Q: Good day Ma’am. I’m 27weeks pregnant with my first. For the past 1week, I’ve been noticing a white/milky watery discharge with no smell. I’m confused because I’ve heard many stories of leaking amniotic fluid (which I learnt is dangerous). Is this normal & please what can I do about it? I’m anxiously waiting for your reply. Thanks

A: Thanks for writing in dear.

Amniotic fluid is the fluid that surrounds and cushions a baby while in the womb. The fluid is contained within a sac called the amniotic sac. Usually just before a woman goes into labour, this sac ruptures and the fluid is released…that’s what is referred to waters breaking. When I had my last baby, my waters broke right in the hospital reception! And so, there was I with water all over my legs and people in the reception area watching 😀 It wasn’t quite funny on…

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In defense of French fries – Harvard Health

What is it about French Fries that increase the risk of cardiovascular diseases? Well, among other things, portion size and frequency of consumption play a key role! Read!

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#HLWDK Daily Health Tips: What Makes a Man Not To Sperm?!

A: Hi Doc, can I ask a question about what causes a men not ‘to sperm’ while having sexual intercourse and how can that be treated?

A: Of course you can ask a question and as it turns out, you already did! 😀

In a male, ‘not sperming’ as you call it, could be due to a condition called anejaculation. Anejaculation is a situation in which there is failure of ejaculation. It can be primary (in which case it is present at birth and is a lifelong condition) or it could be secondary, as appears to be the situation here. In secondary anejaculation, the problem is acquired. The same conditions that cause retrograde ejaculation are also suspect here. Retrograde ejaculation (RE), refers to backward ejaculation. To understand this, a refresher course on how ejaculation happens is needed:

Usually, during ejaculation, the muscle at the neck of the bladder tightens ensuring that semen does not enter the bladder. In people with this problem, this muscle does not tighten enough to prevent backtrack of the semen into the bladder. So, in these people, their ejaculate during intercourse is usually very little (sometimes almost non-existent, even though they certainly know they have had an orgasm) or their urine after sexual intercourse cloudy as a result of the sperm going into the bladder and mixing with urine.

Retrograde ejaculation does not interfere with a person’s ability to enjoy sexual intercourse, have and maintain an erection or even climax. Usually, these people would show up in the clinic because of infertility.

RE and secondary anejaculation can start after a surgery on the bladder or prostate; it can occur as a side effect of some anti-hypertensive drugs (drugs used to treat hypertension), or as a complication of some surgeries or medical conditions like Diabetes Mellitus, multiple sclerosis or spinal cord injury. A few people are actually born with a weakness of this muscle that closes the neck of the bladder during ejaculation.

During the refractory phase of the sexual response cycle, it is also not possible for a man to achieve orgasm. To better understand this, a quick class  There are 4 phases of the sexual response cycle: excitement, plateau, orgasm (climax) and resolution (when the body returns to its normal functioning). After resolution, men usually need recovery time. During this period (refractory period), the man cannot achieve another orgasm. This period may last for minutes, hours or even days…the older one gets, the longer the refractory period.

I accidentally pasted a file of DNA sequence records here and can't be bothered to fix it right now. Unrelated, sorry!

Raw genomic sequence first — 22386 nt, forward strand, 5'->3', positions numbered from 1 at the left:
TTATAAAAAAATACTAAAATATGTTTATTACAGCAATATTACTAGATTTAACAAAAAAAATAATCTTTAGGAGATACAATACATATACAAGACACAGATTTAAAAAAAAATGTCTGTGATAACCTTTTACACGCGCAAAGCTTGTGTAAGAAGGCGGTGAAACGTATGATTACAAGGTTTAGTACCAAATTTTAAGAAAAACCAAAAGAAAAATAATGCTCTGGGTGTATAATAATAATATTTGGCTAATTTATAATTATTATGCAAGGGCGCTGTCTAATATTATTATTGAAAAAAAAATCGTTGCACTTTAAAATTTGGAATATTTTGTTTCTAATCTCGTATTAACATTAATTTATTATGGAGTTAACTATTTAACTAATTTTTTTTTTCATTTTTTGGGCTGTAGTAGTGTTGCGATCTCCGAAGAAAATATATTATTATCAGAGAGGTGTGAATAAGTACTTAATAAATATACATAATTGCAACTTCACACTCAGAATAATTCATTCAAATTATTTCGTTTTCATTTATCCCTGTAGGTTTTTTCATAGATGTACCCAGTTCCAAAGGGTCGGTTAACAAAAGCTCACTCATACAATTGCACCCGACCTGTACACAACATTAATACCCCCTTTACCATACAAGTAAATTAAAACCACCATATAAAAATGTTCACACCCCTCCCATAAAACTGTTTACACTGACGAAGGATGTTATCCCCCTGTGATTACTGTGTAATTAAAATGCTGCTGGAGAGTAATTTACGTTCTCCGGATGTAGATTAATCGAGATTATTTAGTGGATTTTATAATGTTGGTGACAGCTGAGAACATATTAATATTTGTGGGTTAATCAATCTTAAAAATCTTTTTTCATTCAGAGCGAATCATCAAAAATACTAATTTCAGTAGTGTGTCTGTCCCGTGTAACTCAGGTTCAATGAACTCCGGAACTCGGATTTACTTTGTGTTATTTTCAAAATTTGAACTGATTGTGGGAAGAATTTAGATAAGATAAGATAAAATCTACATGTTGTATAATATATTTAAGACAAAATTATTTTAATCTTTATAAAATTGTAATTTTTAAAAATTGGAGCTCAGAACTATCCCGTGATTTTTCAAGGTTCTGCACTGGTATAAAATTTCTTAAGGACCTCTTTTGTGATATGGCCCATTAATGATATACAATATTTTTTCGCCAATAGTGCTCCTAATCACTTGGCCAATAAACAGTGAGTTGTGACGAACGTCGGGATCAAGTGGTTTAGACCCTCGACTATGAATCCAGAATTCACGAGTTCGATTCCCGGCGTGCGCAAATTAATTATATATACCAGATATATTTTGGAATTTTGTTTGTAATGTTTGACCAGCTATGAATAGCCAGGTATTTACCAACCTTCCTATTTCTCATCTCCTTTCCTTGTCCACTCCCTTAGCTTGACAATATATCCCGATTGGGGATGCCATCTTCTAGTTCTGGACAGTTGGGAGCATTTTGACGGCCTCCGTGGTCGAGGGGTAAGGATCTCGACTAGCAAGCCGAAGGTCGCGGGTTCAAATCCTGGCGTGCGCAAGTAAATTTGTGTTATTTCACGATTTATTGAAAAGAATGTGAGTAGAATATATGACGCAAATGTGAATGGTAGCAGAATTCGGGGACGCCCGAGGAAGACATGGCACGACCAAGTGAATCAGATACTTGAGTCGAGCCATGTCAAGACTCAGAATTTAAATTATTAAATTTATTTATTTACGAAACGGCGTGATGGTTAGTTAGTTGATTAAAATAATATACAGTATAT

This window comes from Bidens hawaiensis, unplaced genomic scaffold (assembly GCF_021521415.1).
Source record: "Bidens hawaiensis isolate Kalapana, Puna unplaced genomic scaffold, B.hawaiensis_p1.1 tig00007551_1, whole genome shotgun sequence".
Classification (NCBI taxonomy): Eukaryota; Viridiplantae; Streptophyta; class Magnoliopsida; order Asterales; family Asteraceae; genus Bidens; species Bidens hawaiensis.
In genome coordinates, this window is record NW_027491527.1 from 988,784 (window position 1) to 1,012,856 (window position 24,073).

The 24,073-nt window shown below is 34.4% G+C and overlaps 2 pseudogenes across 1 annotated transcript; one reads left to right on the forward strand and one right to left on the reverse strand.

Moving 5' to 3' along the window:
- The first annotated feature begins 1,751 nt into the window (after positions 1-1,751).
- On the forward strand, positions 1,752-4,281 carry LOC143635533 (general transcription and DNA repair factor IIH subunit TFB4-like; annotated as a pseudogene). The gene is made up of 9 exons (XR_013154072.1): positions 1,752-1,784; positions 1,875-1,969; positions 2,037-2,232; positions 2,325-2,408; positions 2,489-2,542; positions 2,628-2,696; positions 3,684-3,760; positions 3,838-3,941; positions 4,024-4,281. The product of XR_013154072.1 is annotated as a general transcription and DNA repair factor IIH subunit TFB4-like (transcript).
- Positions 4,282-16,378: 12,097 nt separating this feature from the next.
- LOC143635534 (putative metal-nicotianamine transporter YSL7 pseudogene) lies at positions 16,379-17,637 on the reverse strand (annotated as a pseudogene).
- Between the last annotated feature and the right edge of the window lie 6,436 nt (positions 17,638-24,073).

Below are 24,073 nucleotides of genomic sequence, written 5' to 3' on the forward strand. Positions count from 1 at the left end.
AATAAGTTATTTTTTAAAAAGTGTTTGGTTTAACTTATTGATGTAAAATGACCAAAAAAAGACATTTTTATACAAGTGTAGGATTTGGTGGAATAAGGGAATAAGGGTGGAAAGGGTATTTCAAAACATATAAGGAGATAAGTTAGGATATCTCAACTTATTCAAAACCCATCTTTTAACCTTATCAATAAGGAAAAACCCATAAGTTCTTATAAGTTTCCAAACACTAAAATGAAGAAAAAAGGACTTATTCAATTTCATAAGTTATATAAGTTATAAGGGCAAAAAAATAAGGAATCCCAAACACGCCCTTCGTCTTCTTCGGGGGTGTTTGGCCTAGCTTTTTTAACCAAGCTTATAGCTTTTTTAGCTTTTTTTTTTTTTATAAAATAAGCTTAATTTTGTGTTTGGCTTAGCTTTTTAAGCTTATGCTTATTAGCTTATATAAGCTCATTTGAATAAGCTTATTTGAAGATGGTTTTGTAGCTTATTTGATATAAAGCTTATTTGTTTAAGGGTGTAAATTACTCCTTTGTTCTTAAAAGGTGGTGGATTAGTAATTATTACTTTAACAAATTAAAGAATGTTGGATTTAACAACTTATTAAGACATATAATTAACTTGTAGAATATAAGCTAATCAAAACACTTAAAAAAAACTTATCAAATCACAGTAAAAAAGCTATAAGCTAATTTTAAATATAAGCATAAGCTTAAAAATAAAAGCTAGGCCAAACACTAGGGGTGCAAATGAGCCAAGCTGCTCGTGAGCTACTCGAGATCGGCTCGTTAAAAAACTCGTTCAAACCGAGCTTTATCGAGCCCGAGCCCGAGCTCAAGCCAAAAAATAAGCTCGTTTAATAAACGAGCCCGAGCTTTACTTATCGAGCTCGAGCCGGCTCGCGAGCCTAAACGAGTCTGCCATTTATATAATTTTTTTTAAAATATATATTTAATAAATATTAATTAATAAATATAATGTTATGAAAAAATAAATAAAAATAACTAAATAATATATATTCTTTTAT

If RE or secondary anejaculation is caused by medications, your doctor may consider changing them or stopping them for a while. Otherwise, there are some drugs used to ensure the neck of the bladder is closed during ejaculation. Your doctor will weigh their side effects against their potential benefits in deciding whether to prescribe them to you or not. For those who desire babies, your doctor will also discuss options of ‘harvesting’ sperm to be used on your spouse.

For spinal cord injuries, the ejaculatory pathway may be intact or there may be need for penile vibratory stimulation depending on the level of the injury.

His doctor should be able to take a proper history, carry out a detailed examination and make a proper diagnosis.

In females, ‘fluid not coming out’ could be due to vaginal dryness. Vaginal dryness can occur due to variety of reasons and at any age. Usually the vagina has a thin film of fluid that coats it. This fluid helps lubrication during sexual intercourse, maintains the normal environment of the vagina preventing the overgrowth of organisms like fungi, flushing out dead cells and menstrual blood. The level of this fluid/moisture varies with the level of estrogen released in the body. During sexual intercourse, there is increased blood flow to the vaginal area leading to an increase in the volume of moisture. During menopause, however, the level of estrogen is very low leading to vaginal dryness, loss of elasticity and thinning.

The main consequence of vaginal dryness is the fact that it affects sex life such that these women experience significant pain and sometimes, bleeding. Other problems that vaginal dryness could cause include soreness, itching and burning around the vaginal area, recurrent urinary tract infections and frequency of urinating etc.

There are other conditions, other than menopause that can lead to low estrogen and consequent vaginal dryness. They include childbirth, breast feeding, cigarette smoking, some medications (like anti-estrogen drugs used to treat cancer) and douching. Douching refers to the practice of cleaning the vagina with a ‘cleansing’ fluid. For more on this topic, please click on this link: https://chatwithdrketch.com/2014/09/30/daily-health-tips-what-is-douching/

Other very common causes of vaginal dryness include a lack of foreplay during sexual intercourse, feelings of guilt, relationship issues, allergy etc.

Treatment depends on cause. If it’s due to low estrogen, the focus would be on replacing this either through Hormone Replacement therapy or through the insertion of estrogen pessaries (tablets, cream or ring) into the vagina) should help. If due to rushed foreplay, there should be a conscious effort to slow down allow enough time for foreplay and sometimes, discussion with the partner may be helpful. Avoid heavily perfumed products like sanitary towels, tissues etc which may lead to irritation of the vagina and subsequent dryness etc.

I hope this helps.